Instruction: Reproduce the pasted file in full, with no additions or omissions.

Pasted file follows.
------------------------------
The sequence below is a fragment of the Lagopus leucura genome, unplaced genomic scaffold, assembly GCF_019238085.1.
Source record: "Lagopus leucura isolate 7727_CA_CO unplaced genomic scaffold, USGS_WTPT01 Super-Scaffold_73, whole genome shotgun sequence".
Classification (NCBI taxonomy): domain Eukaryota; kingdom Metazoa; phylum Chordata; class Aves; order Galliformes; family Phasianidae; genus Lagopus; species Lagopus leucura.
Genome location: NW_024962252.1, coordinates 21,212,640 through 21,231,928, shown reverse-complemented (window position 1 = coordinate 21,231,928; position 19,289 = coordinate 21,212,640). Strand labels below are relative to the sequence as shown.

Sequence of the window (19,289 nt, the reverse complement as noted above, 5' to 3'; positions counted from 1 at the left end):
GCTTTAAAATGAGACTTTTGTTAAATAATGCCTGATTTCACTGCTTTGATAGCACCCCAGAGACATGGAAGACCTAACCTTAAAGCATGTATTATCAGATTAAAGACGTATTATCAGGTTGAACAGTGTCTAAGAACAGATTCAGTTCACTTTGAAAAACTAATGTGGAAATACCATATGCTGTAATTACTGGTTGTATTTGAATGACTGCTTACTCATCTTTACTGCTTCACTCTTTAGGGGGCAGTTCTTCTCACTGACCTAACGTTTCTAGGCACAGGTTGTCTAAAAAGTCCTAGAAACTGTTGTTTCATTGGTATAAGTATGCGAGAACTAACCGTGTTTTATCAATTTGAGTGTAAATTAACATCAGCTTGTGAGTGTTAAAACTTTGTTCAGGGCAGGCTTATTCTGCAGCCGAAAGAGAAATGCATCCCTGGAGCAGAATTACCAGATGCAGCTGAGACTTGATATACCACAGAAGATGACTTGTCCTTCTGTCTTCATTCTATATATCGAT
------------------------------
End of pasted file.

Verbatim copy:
The sequence below is a fragment of the Lagopus leucura genome, unplaced genomic scaffold, assembly GCF_019238085.1.
Source record: "Lagopus leucura isolate 7727_CA_CO unplaced genomic scaffold, USGS_WTPT01 Super-Scaffold_73, whole genome shotgun sequence".
Classification (NCBI taxonomy): domain Eukaryota; kingdom Metazoa; phylum Chordata; class Aves; order Galliformes; family Phasianidae; genus Lagopus; species Lagopus leucura.
Genome location: NW_024962252.1, coordinates 21,212,640 through 21,231,928, shown reverse-complemented (window position 1 = coordinate 21,231,928; position 19,289 = coordinate 21,212,640). Strand labels below are relative to the sequence as shown.

Sequence of the window (19,289 nt, the reverse complement as noted above, 5' to 3'; positions counted from 1 at the left end):
GCTTTAAAATGAGACTTTTGTTAAATAATGCCTGATTTCACTGCTTTGATAGCACCCCAGAGACATGGAAGACCTAACCTTAAAGCATGTATTATCAGATTAAAGACGTATTATCAGGTTGAACAGTGTCTAAGAACAGATTCAGTTCACTTTGAAAAACTAATGTGGAAATACCATATGCTGTAATTACTGGTTGTATTTGAATGACTGCTTACTCATCTTTACTGCTTCACTCTTTAGGGGGCAGTTCTTCTCACTGACCTAACGTTTCTAGGCACAGGTTGTCTAAAAAGTCCTAGAAACTGTTGTTTCATTGGTATAAGTATGCGAGAACTAACCGTGTTTTATCAATTTGAGTGTAAATTAACATCAGCTTGTGAGTGTTAAAACTTTGTTCAGGGCAGGCTTATTCTGCAGCCGAAAGAGAAATGCATCCCTGGAGCAGAATTACCAGATGCAGCTGAGACTTGATATACCACAGAAGATGACTTGTCCTTCTGTCTTCATTCTATATATCGAT